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February — the month of noise
  |  First Published: January 2015



It’s all action stations this month, with the cicadas and insects hatching, and leaving drains and culverts to take flight just before the storms start. It’s quite amazing how they know it’s about to rain and leave cover, and fish rise in the rivers and estuaries to gulp them from the surface with gusto.

The fishing has been great around the Hunter region, with bream, flathead the odd really big mulloway, whiting and flounder all over the beaches, plus estuary perch, bass, pink eye mullet and carp up in the rivers, and marlin, bonito, longtail tuna as well as mahimahi and kingfish offshore. The list just goes on and on!

I love this time of year; watching storms crack and then roll in, feeling the humidity rise sharply, then knowing the fish will let loose and go into a feeding frenzy. It’s not just bass or cod that do this; bream rise to the occasion as well, as do large mullet that slurp down small moths, dragonflies, cicadas, crickets — almost anything that’s flapping on top of the water.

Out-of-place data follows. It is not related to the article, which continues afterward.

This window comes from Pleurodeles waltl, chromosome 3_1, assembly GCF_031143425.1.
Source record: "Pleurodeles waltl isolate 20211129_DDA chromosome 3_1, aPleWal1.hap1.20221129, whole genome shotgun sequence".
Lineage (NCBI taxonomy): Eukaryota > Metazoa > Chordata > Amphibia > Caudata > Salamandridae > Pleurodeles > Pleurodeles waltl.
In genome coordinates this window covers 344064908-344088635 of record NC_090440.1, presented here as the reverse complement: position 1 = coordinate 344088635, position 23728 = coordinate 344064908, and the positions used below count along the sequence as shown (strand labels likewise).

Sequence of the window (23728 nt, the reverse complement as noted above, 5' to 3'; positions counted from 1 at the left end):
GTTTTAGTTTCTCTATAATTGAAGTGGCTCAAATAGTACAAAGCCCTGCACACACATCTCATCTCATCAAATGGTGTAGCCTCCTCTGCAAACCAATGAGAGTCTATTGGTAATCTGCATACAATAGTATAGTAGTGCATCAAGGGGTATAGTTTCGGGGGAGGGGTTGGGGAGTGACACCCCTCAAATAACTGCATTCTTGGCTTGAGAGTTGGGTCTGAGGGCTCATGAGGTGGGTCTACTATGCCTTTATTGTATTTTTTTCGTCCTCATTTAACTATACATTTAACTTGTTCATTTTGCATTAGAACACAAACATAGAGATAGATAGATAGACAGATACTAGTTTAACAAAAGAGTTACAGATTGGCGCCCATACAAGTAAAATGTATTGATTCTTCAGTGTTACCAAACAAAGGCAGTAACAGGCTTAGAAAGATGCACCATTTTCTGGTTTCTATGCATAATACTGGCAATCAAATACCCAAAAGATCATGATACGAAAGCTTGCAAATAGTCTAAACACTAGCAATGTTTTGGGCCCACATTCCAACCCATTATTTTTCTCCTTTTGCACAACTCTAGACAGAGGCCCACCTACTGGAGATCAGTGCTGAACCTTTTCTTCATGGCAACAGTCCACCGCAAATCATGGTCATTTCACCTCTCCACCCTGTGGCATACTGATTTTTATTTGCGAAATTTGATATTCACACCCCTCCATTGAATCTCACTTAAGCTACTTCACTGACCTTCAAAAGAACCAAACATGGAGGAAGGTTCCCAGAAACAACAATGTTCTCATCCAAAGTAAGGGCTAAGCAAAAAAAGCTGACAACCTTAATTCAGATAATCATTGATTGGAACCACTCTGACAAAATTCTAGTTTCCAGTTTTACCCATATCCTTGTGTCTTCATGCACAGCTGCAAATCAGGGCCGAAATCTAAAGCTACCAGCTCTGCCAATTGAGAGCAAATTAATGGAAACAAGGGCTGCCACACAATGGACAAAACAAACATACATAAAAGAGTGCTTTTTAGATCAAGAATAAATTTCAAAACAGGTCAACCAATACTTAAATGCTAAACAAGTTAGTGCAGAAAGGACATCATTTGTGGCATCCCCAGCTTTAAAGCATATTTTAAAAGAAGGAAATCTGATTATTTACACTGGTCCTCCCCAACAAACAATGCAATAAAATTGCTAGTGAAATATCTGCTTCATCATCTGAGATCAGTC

February is always a hot month around here both for fishing and weather, so cover up even if when you leave in the morning it’s still pretty cool, because there’s nothing worse than bad sunburn. The reflection from the water makes you burn twice as badly, as does the reflection from the sand. A quick look through this magazine and you’ll see an array of long sleeve vented fishing shirts that are suitable for such conditions.

The estuary is fishing quite well, and on passing through Hexham I spotted a lot of crab pots bobbing around, so that’s an indication that the blue swimmers are moving upstream for a feed.

I have never seen so many kayaks on the water as I have in the past 2 months. They are definitely the new craze when lure fishing the top and bottom of the tides. Some are so well set up they look like a space craft going to the moon, full of electronics, electric motors, rod holders and other technological advances. It’s not like the old days where your balance has to be very good; these are built to carve through boat wakes and are more stable on the water.

The kayak guys I spoke to under Hexham Bridge said they had been luring bream on Gulp soft plastics and snagging a few flathead just upstream.

Offshore, trolling live baits or skirted lures are doing damage on mahimahi, kingfish, marlin, and small tuna. Just remember to keep changing skirt colours and sizes, as sometimes this really helps. Bonito, mac tuna and at times longtails will takes lures as small as a matchbox.

I haven’t heard much about the bottom bashing off Newcastle, but I am sure all the usual reef dwellers will be there, so happy fishing.

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